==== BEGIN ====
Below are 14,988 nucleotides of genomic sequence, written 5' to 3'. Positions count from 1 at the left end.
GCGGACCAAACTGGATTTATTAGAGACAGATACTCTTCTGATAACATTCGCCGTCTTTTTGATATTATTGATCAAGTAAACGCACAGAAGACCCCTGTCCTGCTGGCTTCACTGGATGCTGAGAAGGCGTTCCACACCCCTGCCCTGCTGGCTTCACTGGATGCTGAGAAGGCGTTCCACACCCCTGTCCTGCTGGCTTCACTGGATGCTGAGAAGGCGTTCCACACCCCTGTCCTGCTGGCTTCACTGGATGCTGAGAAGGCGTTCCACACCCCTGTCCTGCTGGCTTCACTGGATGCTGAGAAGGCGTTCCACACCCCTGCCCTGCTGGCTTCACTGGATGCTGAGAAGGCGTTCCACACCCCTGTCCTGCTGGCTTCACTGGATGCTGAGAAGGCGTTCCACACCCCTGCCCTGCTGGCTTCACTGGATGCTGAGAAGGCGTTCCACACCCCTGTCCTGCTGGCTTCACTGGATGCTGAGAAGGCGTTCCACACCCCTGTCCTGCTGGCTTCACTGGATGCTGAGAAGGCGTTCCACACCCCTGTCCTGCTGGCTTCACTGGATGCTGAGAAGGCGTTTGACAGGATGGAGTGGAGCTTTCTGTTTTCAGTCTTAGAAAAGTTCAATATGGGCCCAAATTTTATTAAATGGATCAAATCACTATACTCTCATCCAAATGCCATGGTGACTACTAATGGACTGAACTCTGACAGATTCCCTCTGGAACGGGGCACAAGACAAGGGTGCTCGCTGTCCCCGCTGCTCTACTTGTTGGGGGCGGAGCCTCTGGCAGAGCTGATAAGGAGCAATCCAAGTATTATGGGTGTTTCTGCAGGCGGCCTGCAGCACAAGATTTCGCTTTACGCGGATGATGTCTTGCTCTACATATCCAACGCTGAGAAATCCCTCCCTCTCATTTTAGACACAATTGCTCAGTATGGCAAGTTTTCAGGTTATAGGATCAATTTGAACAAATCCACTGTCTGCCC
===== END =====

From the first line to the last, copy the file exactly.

Below are 14,988 nucleotides of genomic sequence, written 5' to 3'. Positions count from 1 at the left end.
GCGGACCAAACTGGATTTATTAGAGACAGATACTCTTCTGATAACATTCGCCGTCTTTTTGATATTATTGATCAAGTAAACGCACAGAAGACCCCTGTCCTGCTGGCTTCACTGGATGCTGAGAAGGCGTTCCACACCCCTGCCCTGCTGGCTTCACTGGATGCTGAGAAGGCGTTCCACACCCCTGTCCTGCTGGCTTCACTGGATGCTGAGAAGGCGTTCCACACCCCTGTCCTGCTGGCTTCACTGGATGCTGAGAAGGCGTTCCACACCCCTGTCCTGCTGGCTTCACTGGATGCTGAGAAGGCGTTCCACACCCCTGCCCTGCTGGCTTCACTGGATGCTGAGAAGGCGTTCCACACCCCTGTCCTGCTGGCTTCACTGGATGCTGAGAAGGCGTTCCACACCCCTGCCCTGCTGGCTTCACTGGATGCTGAGAAGGCGTTCCACACCCCTGTCCTGCTGGCTTCACTGGATGCTGAGAAGGCGTTCCACACCCCTGTCCTGCTGGCTTCACTGGATGCTGAGAAGGCGTTCCACACCCCTGTCCTGCTGGCTTCACTGGATGCTGAGAAGGCGTTTGACAGGATGGAGTGGAGCTTTCTGTTTTCAGTCTTAGAAAAGTTCAATATGGGCCCAAATTTTATTAAATGGATCAAATCACTATACTCTCATCCAAATGCCATGGTGACTACTAATGGACTGAACTCTGACAGATTCCCTCTGGAACGGGGCACAAGACAAGGGTGCTCGCTGTCCCCGCTGCTCTACTTGTTGGGGGCGGAGCCTCTGGCAGAGCTGATAAGGAGCAATCCAAGTATTATGGGTGTTTCTGCAGGCGGCCTGCAGCACAAGATTTCGCTTTACGCGGATGATGTCTTGCTCTACATATCCAACGCTGAGAAATCCCTCCCTCTCATTTTAGACACAATTGCTCAGTATGGCAAGTTTTCAGGTTATAGGATCAATTTGAACAAATCCACTGTCTGCCC